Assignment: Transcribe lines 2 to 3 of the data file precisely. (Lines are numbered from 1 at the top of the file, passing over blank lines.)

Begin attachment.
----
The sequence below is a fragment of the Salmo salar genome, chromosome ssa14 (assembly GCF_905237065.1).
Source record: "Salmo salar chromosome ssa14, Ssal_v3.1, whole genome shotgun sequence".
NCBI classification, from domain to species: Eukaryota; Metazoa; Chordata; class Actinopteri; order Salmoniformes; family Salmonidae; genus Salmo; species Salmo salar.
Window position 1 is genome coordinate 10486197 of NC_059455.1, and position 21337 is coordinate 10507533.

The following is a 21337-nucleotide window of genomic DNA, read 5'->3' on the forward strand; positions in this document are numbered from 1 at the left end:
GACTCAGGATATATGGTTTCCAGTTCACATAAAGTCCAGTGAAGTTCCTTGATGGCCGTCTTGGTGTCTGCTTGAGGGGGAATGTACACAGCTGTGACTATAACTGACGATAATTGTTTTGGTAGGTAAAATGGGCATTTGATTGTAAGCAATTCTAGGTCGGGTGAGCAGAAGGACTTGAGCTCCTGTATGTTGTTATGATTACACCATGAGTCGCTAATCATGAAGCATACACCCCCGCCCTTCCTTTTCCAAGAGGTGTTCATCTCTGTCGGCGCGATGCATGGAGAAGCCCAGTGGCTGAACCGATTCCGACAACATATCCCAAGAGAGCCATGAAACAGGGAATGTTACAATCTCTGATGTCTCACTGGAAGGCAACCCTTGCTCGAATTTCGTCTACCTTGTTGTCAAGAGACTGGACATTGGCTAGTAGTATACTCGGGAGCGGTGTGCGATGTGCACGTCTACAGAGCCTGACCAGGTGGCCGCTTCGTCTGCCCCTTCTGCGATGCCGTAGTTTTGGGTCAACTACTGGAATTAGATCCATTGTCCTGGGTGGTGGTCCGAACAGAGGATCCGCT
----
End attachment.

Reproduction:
Source record: "Salmo salar chromosome ssa14, Ssal_v3.1, whole genome shotgun sequence".
NCBI classification, from domain to species: Eukaryota; Metazoa; Chordata; class Actinopteri; order Salmoniformes; family Salmonidae; genus Salmo; species Salmo salar.